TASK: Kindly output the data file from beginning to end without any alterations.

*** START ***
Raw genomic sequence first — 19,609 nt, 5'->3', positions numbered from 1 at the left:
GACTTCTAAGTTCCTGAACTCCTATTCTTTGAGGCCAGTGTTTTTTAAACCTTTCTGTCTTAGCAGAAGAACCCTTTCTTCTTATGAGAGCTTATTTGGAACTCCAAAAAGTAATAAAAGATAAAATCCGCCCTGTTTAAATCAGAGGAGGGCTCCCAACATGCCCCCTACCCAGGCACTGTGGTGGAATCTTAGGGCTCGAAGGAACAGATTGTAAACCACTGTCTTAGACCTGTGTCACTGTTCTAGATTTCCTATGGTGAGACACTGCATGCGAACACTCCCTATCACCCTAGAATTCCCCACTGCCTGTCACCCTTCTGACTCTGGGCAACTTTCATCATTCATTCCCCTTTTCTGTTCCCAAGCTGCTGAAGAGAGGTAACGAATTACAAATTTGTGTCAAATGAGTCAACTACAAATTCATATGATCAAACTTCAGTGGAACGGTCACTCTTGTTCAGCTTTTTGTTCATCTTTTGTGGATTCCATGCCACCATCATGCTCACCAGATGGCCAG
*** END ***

Raw genomic sequence first — 19,609 nt, 5'->3', positions numbered from 1 at the left:
GACTTCTAAGTTCCTGAACTCCTATTCTTTGAGGCCAGTGTTTTTTAAACCTTTCTGTCTTAGCAGAAGAACCCTTTCTTCTTATGAGAGCTTATTTGGAACTCCAAAAAGTAATAAAAGATAAAATCCGCCCTGTTTAAATCAGAGGAGGGCTCCCAACATGCCCCCTACCCAGGCACTGTGGTGGAATCTTAGGGCTCGAAGGAACAGATTGTAAACCACTGTCTTAGACCTGTGTCACTGTTCTAGATTTCCTATGGTGAGACACTGCATGCGAACACTCCCTATCACCCTAGAATTCCCCACTGCCTGTCACCCTTCTGACTCTGGGCAACTTTCATCATTCATTCCCCTTTTCTGTTCCCAAGCTGCTGAAGAGAGGTAACGAATTACAAATTTGTGTCAAATGAGTCAACTACAAATTCATATGATCAAACTTCAGTGGAACGGTCACTCTTGTTCAGCTTTTTGTTCATCTTTTGTGGATTCCATGCCACCATCATGCTCACCAGATGGCCAG